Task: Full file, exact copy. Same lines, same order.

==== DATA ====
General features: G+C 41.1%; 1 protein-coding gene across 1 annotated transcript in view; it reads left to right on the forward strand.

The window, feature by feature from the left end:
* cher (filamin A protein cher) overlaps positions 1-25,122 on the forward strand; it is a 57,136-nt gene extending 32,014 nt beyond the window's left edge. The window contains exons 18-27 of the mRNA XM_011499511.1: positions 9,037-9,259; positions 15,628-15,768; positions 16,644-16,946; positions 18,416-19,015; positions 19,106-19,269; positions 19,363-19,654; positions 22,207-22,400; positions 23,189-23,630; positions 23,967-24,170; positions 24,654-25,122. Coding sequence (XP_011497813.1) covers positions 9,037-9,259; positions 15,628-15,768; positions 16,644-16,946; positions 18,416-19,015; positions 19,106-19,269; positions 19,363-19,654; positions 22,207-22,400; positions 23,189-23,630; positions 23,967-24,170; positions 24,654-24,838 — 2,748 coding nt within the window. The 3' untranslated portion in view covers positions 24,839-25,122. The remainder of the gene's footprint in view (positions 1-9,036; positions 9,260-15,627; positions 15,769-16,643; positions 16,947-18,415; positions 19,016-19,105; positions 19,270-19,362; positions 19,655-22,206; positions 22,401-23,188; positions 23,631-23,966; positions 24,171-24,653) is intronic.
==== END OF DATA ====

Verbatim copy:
General features: G+C 41.1%; 1 protein-coding gene across 1 annotated transcript in view; it reads left to right on the forward strand.

The window, feature by feature from the left end:
* cher (filamin A protein cher) overlaps positions 1-25,122 on the forward strand; it is a 57,136-nt gene extending 32,014 nt beyond the window's left edge. The window contains exons 18-27 of the mRNA XM_011499511.1: positions 9,037-9,259; positions 15,628-15,768; positions 16,644-16,946; positions 18,416-19,015; positions 19,106-19,269; positions 19,363-19,654; positions 22,207-22,400; positions 23,189-23,630; positions 23,967-24,170; positions 24,654-25,122. Coding sequence (XP_011497813.1) covers positions 9,037-9,259; positions 15,628-15,768; positions 16,644-16,946; positions 18,416-19,015; positions 19,106-19,269; positions 19,363-19,654; positions 22,207-22,400; positions 23,189-23,630; positions 23,967-24,170; positions 24,654-24,838 — 2,748 coding nt within the window. The 3' untranslated portion in view covers positions 24,839-25,122. The remainder of the gene's footprint in view (positions 1-9,036; positions 9,260-15,627; positions 15,769-16,643; positions 16,947-18,415; positions 19,016-19,105; positions 19,270-19,362; positions 19,655-22,206; positions 22,401-23,188; positions 23,631-23,966; positions 24,171-24,653) is intronic.